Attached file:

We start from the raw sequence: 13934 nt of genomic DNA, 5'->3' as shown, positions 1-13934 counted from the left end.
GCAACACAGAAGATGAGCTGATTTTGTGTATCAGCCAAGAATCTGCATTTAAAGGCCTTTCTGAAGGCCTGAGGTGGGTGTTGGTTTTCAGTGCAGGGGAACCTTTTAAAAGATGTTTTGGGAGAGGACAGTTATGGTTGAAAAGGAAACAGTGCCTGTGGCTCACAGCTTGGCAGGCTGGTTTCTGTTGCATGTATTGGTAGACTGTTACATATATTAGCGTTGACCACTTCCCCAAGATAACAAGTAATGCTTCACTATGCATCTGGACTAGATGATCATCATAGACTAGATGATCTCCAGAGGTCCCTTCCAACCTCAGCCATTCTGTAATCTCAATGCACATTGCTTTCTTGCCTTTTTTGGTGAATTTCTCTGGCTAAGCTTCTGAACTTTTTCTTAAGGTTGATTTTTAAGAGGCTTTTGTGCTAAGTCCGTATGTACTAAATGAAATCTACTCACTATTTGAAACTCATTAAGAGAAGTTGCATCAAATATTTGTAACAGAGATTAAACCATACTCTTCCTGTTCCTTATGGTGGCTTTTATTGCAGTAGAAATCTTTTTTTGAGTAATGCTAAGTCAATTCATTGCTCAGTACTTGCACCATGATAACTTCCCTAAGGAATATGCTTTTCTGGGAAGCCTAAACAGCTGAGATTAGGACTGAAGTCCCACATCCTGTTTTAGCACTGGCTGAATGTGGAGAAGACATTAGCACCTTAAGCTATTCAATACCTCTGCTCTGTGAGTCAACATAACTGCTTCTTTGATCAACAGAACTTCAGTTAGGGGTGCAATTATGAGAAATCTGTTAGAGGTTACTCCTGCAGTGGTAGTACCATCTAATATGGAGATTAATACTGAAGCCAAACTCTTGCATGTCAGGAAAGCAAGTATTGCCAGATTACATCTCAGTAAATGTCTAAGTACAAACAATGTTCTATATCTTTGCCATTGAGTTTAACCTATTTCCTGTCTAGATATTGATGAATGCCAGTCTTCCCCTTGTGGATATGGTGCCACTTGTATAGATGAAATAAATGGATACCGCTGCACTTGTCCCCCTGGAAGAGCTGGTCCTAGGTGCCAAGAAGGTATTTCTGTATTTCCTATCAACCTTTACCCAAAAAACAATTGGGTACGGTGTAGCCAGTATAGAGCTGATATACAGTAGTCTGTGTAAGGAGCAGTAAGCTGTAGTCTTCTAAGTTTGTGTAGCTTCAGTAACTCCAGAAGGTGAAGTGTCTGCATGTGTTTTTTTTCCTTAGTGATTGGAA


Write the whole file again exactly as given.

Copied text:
We start from the raw sequence: 13934 nt of genomic DNA, 5'->3' as shown, positions 1-13934 counted from the left end.
GCAACACAGAAGATGAGCTGATTTTGTGTATCAGCCAAGAATCTGCATTTAAAGGCCTTTCTGAAGGCCTGAGGTGGGTGTTGGTTTTCAGTGCAGGGGAACCTTTTAAAAGATGTTTTGGGAGAGGACAGTTATGGTTGAAAAGGAAACAGTGCCTGTGGCTCACAGCTTGGCAGGCTGGTTTCTGTTGCATGTATTGGTAGACTGTTACATATATTAGCGTTGACCACTTCCCCAAGATAACAAGTAATGCTTCACTATGCATCTGGACTAGATGATCATCATAGACTAGATGATCTCCAGAGGTCCCTTCCAACCTCAGCCATTCTGTAATCTCAATGCACATTGCTTTCTTGCCTTTTTTGGTGAATTTCTCTGGCTAAGCTTCTGAACTTTTTCTTAAGGTTGATTTTTAAGAGGCTTTTGTGCTAAGTCCGTATGTACTAAATGAAATCTACTCACTATTTGAAACTCATTAAGAGAAGTTGCATCAAATATTTGTAACAGAGATTAAACCATACTCTTCCTGTTCCTTATGGTGGCTTTTATTGCAGTAGAAATCTTTTTTTGAGTAATGCTAAGTCAATTCATTGCTCAGTACTTGCACCATGATAACTTCCCTAAGGAATATGCTTTTCTGGGAAGCCTAAACAGCTGAGATTAGGACTGAAGTCCCACATCCTGTTTTAGCACTGGCTGAATGTGGAGAAGACATTAGCACCTTAAGCTATTCAATACCTCTGCTCTGTGAGTCAACATAACTGCTTCTTTGATCAACAGAACTTCAGTTAGGGGTGCAATTATGAGAAATCTGTTAGAGGTTACTCCTGCAGTGGTAGTACCATCTAATATGGAGATTAATACTGAAGCCAAACTCTTGCATGTCAGGAAAGCAAGTATTGCCAGATTACATCTCAGTAAATGTCTAAGTACAAACAATGTTCTATATCTTTGCCATTGAGTTTAACCTATTTCCTGTCTAGATATTGATGAATGCCAGTCTTCCCCTTGTGGATATGGTGCCACTTGTATAGATGAAATAAATGGATACCGCTGCACTTGTCCCCCTGGAAGAGCTGGTCCTAGGTGCCAAGAAGGTATTTCTGTATTTCCTATCAACCTTTACCCAAAAAACAATTGGGTACGGTGTAGCCAGTATAGAGCTGATATACAGTAGTCTGTGTAAGGAGCAGTAAGCTGTAGTCTTCTAAGTTTGTGTAGCTTCAGTAACTCCAGAAGGTGAAGTGTCTGCATGTGTTTTTTTTCCTTAGTGATTGGAA